Motor sport safety has come an enormous distance in a relatively short time. The last thirty years have seen major changes to the vehicles, the drivers, the circuits and the response to an incident. While the initial problem with making cars safe was money, now it is an assumed expense for a race team. Thirty years ago, death was an accepted part of the game, these days it is an exception. Many of the newest developments are in safety, especially now that so much computerised technology has been banned from the sport
The drivers may have lost many of their suicidal tendencies, but the level of safety has brought in some undesirable attitudes toward racing. This is due to the tracks and cars becoming so safe that if a driver does push too hard, they know that they have a very good chance of walking away with no injuries. There are no consequences for drivers any more, they are paid to drive, if they damage a car, they do not have to pay for it themselves, so why should they care?
Many of the so called safety measures in place in motor sport, especially here in Australia, need to be redesigned for our local racing. It surely isn't that hard to make a safe, forgiving yet also exciting racetrack. If racing safety continues the way it is going, it may well start to see a decline in revenue as people turn away from it due to boredom. People don't watch motor sport to just see cars following each other around a circuit, they watch it for action. Seeing cars fighting for position making bold overtaking moves and a few accidents is what it is all about. The drivers don't race because it is safe, they race because of the danger. Make circuits that punish a driver who makes a mistake by them losing time, don't put them out of the race. This will result in better action for spectators, and better competition for the drivers concerned. There is so much money available for safety, why does it have to be used to destroy the spectacle? Indy and NASCAR seem to have the right idea on the oval track racing. They don't seem to be trying to stop the cars crashing as much, just protecting the driver better when it happens, after all oval track racing is very boring without crashes.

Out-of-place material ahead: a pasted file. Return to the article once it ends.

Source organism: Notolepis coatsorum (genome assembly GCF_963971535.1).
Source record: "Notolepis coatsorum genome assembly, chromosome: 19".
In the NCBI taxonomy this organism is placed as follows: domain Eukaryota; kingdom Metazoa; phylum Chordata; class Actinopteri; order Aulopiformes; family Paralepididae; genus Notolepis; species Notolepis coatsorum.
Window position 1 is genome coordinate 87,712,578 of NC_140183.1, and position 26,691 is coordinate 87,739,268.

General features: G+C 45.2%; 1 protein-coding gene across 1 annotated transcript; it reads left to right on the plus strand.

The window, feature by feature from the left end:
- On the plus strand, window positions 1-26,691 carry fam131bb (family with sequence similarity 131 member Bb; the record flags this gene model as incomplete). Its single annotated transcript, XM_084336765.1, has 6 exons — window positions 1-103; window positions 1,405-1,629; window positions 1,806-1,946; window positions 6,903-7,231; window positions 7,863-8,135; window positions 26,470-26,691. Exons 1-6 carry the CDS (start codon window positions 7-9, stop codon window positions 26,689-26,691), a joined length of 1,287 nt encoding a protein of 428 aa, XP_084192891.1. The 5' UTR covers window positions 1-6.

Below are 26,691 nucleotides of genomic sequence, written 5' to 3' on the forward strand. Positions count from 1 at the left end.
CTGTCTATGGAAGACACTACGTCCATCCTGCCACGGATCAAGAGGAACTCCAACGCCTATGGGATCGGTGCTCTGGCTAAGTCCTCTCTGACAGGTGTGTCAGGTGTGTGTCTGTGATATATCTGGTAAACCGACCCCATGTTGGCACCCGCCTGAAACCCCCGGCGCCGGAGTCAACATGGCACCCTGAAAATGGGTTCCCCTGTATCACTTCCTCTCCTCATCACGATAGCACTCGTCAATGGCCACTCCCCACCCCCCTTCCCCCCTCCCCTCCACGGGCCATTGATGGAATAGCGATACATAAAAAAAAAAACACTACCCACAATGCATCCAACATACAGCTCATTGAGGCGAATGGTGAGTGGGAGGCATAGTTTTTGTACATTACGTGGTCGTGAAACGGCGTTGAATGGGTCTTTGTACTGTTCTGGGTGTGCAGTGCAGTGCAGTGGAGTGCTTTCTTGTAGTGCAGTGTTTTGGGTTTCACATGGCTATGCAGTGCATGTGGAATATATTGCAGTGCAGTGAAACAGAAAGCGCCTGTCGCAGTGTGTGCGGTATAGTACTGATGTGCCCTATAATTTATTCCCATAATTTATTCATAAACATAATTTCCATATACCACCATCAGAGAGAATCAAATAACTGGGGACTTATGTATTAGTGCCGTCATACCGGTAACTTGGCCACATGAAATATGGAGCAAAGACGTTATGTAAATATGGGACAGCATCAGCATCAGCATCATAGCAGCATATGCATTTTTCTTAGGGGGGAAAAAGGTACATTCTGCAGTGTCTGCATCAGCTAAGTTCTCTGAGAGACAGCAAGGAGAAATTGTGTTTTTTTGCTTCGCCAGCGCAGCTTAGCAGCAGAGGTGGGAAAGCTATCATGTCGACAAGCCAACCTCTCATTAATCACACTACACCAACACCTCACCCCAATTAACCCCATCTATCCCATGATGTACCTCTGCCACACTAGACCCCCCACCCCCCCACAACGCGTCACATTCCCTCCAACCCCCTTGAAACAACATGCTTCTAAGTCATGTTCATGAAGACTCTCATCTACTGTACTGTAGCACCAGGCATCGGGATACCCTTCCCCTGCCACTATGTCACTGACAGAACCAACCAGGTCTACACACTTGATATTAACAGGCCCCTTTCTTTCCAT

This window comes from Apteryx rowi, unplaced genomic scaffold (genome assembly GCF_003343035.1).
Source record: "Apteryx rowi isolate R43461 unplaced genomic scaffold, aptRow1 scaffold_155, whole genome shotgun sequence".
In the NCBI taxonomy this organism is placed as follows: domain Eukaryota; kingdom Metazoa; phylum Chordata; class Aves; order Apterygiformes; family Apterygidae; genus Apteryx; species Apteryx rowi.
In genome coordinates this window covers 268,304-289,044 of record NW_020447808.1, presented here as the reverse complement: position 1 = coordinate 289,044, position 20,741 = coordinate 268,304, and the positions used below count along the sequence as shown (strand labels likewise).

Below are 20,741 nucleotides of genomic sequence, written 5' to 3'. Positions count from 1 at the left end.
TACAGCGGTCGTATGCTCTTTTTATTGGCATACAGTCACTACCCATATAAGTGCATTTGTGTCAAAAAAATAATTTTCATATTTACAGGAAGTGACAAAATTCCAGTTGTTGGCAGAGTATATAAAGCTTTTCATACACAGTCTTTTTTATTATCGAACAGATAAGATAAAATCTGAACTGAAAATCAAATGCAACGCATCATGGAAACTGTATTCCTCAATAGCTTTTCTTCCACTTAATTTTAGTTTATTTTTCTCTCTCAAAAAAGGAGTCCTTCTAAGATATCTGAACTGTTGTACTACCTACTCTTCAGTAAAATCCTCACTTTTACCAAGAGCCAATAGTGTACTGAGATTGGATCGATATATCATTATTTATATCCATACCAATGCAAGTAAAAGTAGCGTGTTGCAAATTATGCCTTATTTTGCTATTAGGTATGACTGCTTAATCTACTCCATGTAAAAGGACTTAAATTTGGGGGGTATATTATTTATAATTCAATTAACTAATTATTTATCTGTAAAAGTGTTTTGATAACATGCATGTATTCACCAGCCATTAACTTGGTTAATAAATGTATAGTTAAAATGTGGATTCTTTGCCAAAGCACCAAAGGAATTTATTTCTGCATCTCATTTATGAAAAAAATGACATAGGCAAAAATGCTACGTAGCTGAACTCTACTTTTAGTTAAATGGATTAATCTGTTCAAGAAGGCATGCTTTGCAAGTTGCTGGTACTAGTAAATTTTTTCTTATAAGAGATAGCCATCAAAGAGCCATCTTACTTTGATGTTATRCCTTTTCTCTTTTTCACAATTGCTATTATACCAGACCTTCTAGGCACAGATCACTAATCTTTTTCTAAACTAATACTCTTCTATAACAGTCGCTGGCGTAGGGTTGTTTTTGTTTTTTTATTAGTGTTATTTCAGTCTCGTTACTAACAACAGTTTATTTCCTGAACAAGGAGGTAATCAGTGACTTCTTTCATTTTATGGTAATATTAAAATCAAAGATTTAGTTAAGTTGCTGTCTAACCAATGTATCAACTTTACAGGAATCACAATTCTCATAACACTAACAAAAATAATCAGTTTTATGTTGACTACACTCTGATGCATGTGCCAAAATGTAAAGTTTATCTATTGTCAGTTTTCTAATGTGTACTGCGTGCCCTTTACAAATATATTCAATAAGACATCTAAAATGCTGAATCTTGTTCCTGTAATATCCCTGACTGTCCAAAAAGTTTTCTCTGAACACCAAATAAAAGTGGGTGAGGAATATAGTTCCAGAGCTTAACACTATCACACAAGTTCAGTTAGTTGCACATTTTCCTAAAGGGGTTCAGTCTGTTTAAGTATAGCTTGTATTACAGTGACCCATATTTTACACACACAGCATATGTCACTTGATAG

The attitude of the FIA is getting safer, which is all very well, but they need to look long term at the big picture. The president of the FIA, Max Mosely is very safety conscious, his aim is "to have made motor sport safe"(Motor Racing Australia, 1996), but where will the money come from if he turns away spectators? Sponsors will not fund these events if no one cares to watch them. It will be very interesting to follow motor sport over the next ten years to see what really does happen.